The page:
Sun Ra – The Great Lost Sun Ra Albums: Cymbals / Crystal Spears Evidence ECD 22217-2 (2000)
Rescued from the dustbin of history by Evidence, this pairing of albums originally intended for release by Impulse! in the early 1970s (a few tracks from Cymbals were released on Deep Purple) highlights Sun Ra in electric small combo settings. Cymbals is very a much a continuation of efforts like “The Night of the Purple Moon”. Yet where The Night of the Purple Moon had Sun Ra up front, Cymbals finds Ra taking a more secondary role while the reed players are at center stage. Songs like the lengthy “Thoughts Under a Dark Blue Light” are based around extended sax workouts, and built out with plenty of welcoming grooves. Crystal Spears goes in a different direction though. The performances are more challenging. Sun Ra takes on a more prominent role too, with John Gilmore getting a ton of space to himself on “Sunrise in the Western Sky”. It’s the more intriguing and unique of the two discs, though it may leave a few listeners behind not in tune with the noisier aspects of Sun Ra’s music.
Sun Ra’s synth (mini-moog) blasting out raw sound on “Crystal Spears” is not unlike Miles Davis‘ keyboard in the mid-1970s. Miles would lean his whole forearm on the keyboard to create massive blocks of sound, as on “Maiysha” from Get Up With It or much of Dark Magus (“Tatu” for example). This took Davis away from any tonality of course, but it also broke the bonds between melody, harmony and rhythm by presenting sounds that were independent from much of what else went on with the music. Davis got these ideas from German composer Karlheinz Stockhausen (thanks to house guest Paul Buckmaster), whose compositions like Prozession pointed the way for electronic music organized in elemental terms based on moment-to-moment relationships rather than any kind of overarching guiding structure. Most call it “noise”. Noise? “2 a : sound; especially: one that lacks agreeable musical quality or is noticeably unpleasant b : any sound that is undesired or interferes with one’s hearing of something.” “noise.” Merriam-Webster Online Dictionary, 20 October 2009. But the negative connotations that term carries are purely relative, because it’s only disagreeable or unwanted if you assume from the start that traditional rules about tonality and the implicit guidelines set by standard musical notation define the exclusive boundaries of “agreeable” music. For the rest of us we can just enjoy the more wide-ranging possibilities that exist outside those assumptions. That undoubtedly was how Sun Ra looked at it — he was a guy who wouldn’t hesitate to mention that he was from Saturn after all (though it is interesting to note that Stockhausen too believed himself to be of extraterrestrial origin, and also was greatly influenced by swing-era jazz).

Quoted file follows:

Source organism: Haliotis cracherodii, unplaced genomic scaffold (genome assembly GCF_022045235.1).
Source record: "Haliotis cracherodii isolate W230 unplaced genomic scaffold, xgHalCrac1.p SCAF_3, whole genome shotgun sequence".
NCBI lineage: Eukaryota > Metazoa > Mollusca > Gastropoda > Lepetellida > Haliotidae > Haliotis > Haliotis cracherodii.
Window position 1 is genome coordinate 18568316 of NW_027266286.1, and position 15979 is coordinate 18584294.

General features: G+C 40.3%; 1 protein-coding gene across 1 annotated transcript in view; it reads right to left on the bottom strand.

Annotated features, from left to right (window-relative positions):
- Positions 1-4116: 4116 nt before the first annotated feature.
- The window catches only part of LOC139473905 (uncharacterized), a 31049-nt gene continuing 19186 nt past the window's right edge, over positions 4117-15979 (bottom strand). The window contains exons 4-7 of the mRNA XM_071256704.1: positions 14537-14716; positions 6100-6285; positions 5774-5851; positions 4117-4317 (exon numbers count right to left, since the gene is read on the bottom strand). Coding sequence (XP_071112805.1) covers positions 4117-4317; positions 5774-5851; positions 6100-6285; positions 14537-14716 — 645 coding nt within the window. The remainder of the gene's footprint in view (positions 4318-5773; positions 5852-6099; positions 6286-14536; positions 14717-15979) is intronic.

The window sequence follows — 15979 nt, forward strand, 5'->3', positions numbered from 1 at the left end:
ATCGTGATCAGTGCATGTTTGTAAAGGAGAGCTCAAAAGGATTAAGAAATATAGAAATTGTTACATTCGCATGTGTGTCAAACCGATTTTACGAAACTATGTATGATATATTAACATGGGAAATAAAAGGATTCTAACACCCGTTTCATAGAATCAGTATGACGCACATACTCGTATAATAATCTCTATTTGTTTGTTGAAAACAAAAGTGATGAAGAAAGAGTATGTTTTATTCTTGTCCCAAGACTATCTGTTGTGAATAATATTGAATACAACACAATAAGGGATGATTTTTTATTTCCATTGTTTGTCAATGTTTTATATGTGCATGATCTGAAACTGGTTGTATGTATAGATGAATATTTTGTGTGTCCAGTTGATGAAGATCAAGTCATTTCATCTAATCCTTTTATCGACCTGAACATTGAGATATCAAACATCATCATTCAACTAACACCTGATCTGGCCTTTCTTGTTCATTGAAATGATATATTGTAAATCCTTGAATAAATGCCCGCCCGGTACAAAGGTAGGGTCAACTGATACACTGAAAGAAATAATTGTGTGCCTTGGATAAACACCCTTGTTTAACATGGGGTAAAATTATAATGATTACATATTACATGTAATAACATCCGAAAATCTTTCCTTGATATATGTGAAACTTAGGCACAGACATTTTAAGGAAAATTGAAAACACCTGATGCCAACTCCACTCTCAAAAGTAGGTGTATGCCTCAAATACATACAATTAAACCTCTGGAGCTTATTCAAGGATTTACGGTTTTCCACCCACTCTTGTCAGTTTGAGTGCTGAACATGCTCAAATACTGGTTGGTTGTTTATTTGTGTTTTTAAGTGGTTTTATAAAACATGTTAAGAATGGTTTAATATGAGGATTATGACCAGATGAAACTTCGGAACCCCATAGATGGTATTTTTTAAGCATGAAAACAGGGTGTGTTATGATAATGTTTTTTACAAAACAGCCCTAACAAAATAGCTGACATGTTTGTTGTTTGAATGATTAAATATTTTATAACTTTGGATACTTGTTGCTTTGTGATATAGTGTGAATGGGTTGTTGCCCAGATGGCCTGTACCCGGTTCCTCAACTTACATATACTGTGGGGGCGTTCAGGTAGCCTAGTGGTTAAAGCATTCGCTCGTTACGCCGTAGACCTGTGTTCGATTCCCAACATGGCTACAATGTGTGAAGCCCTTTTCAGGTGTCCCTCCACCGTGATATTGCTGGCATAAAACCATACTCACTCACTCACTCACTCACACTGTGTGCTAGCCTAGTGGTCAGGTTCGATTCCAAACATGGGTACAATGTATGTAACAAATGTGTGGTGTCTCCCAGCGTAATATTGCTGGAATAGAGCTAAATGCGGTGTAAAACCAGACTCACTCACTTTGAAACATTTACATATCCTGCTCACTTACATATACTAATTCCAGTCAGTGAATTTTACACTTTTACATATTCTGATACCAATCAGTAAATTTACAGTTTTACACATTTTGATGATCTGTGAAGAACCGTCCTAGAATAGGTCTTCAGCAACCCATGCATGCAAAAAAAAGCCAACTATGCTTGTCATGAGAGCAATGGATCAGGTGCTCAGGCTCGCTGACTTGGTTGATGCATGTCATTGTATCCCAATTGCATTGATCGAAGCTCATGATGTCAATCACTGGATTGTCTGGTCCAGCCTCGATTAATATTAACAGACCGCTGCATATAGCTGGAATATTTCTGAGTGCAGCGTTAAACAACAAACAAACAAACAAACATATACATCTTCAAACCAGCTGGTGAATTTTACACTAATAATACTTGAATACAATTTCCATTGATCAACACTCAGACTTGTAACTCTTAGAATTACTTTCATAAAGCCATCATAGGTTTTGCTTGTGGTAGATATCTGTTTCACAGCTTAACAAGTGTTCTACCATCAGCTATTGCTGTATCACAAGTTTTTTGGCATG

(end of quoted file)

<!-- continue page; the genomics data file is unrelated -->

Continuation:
In the final judgment, both discs here are highlights from a fertile period when Sun Ra and his faithful cohorts were finding new ways to make their music more accessible while still retaining the essence of the loose, free musics on which they had established their roles as interstellar musical travelers in the preceding decades.